The daughter of former president Harry S. Truman reveals life in the White House, discussing the lives of its famous residents, describing various sections of the house, and offering a tour of the nation's most famous dwelling.
When they declared independence in Philadelphia in 1776, they changed the course of Western history. But the patriots-landowners, merchants, and professional men who hailed from towns, cities, and plantations scattered along the eastern seaboard-had private lives too, quite apart from the public deeds we know so well. In this breathtaking volume, historian Hugh Howard and photographer Roger Straus examine the everyday lives of the Founding Fathers.
Not since Pearl Harbor has an American president gone to Congress to request a declaration of war. Nevertheless, since then, one president after another, from Truman to Obama, has ordered American troops into wars all over the world.
Draws on recently declassified documents to chronicle one of the most disastrous presidencies in U.S. history, presenting a portrait of a brilliant man overcome by his deep insecurities and his distrust of his cabinet, Congress, and the American people.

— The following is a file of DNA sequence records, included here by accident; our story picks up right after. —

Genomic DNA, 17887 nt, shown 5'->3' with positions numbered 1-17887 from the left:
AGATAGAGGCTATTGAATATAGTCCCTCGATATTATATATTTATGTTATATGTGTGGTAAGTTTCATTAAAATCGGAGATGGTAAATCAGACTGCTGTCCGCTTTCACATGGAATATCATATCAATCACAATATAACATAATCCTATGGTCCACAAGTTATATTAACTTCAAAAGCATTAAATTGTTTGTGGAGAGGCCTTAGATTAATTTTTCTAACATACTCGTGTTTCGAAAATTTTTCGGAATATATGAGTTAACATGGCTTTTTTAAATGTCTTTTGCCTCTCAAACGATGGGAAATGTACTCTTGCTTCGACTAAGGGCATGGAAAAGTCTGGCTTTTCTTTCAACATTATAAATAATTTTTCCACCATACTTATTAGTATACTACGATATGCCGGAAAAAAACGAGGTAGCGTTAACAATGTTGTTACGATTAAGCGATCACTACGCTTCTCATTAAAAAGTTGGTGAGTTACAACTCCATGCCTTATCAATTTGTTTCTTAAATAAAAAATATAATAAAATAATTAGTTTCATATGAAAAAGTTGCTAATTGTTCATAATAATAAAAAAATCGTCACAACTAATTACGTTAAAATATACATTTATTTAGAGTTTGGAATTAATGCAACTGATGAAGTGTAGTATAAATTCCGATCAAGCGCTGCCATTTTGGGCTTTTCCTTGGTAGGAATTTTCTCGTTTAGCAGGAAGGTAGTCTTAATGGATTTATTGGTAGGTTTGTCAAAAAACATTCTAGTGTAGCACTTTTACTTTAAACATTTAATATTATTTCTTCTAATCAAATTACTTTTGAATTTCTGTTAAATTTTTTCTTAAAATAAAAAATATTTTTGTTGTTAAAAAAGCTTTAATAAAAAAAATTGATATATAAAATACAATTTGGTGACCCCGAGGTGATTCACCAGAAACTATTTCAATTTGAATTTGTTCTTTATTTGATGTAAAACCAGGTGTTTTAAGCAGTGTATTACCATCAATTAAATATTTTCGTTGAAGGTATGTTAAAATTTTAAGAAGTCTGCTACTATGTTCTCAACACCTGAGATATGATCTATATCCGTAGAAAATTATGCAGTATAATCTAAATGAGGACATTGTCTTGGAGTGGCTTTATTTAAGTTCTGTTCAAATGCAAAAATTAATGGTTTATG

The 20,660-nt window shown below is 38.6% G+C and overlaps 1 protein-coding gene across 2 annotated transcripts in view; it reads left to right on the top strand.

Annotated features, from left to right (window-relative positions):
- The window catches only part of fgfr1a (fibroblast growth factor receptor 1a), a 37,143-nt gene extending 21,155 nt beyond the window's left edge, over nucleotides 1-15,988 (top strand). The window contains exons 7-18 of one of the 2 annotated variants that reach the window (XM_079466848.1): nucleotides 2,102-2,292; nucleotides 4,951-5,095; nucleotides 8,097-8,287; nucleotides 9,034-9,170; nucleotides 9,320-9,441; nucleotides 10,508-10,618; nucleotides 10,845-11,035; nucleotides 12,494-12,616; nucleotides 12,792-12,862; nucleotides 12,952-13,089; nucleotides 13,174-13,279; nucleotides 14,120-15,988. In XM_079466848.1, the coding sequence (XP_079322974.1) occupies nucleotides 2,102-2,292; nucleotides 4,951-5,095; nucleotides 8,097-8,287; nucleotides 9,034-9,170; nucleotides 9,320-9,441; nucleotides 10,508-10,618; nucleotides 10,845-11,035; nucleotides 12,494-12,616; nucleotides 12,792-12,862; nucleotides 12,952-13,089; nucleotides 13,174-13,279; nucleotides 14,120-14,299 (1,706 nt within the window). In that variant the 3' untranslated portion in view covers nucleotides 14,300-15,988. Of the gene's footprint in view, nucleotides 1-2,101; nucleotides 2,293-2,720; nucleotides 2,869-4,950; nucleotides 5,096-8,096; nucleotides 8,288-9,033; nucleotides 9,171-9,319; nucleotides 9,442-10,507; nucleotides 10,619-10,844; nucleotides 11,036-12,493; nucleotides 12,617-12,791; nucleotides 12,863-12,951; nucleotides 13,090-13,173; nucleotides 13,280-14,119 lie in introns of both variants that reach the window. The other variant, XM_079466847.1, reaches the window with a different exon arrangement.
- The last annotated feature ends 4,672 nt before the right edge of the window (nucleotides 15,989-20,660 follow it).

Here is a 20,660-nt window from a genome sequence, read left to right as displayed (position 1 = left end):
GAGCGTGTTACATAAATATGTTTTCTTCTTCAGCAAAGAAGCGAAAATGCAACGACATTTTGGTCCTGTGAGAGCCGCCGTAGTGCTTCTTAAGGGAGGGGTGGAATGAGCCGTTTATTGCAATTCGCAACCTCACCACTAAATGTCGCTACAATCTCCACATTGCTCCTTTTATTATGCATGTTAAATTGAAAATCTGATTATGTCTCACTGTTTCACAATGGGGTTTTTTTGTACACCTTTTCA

From Thomas Jefferson's birth in 1743 to the California Gold Rush in 1849, America's westward expansion comes to life in the hands of a writer fascinated by the way individual lives link up, illuminate one another, and collectively impact history.
Fifty years after President Dwight D. Eisenhower ordered troops to Little Rock, Arkansas, to enforce a federal court order desegregating the city's Central High School, a leading authority on Eisenhower presents an original and engrossing narrative that places Ike and his civil rights policies in dramatically new light. Historians such as Stephen Ambrose and Arthur Schlesinger, Jr., have portrayed Eisenhower as aloof, if not outwardly hostile, to the plight of African-Americans in the 1950s.
Tracing Roosevelt's Path Down the 'River of Doubt'
Starting with Washington, who allegedly gambled and whipped his horses, and Lincoln, the "ape . . . gorilla . . . monster," vilified for his wife's extravagance, our presidents have been accused of malfeasance and scandalous conduct--slander abetted by the press to satisfy a gossip-avid public.
The assassinations and attempted assassinations of American presidents were pivotal events that reverberated throughout the nation, even in cases where the murder was botched. The individuals behind each plot are often fascinating studies in obsession and distorted perception of reality.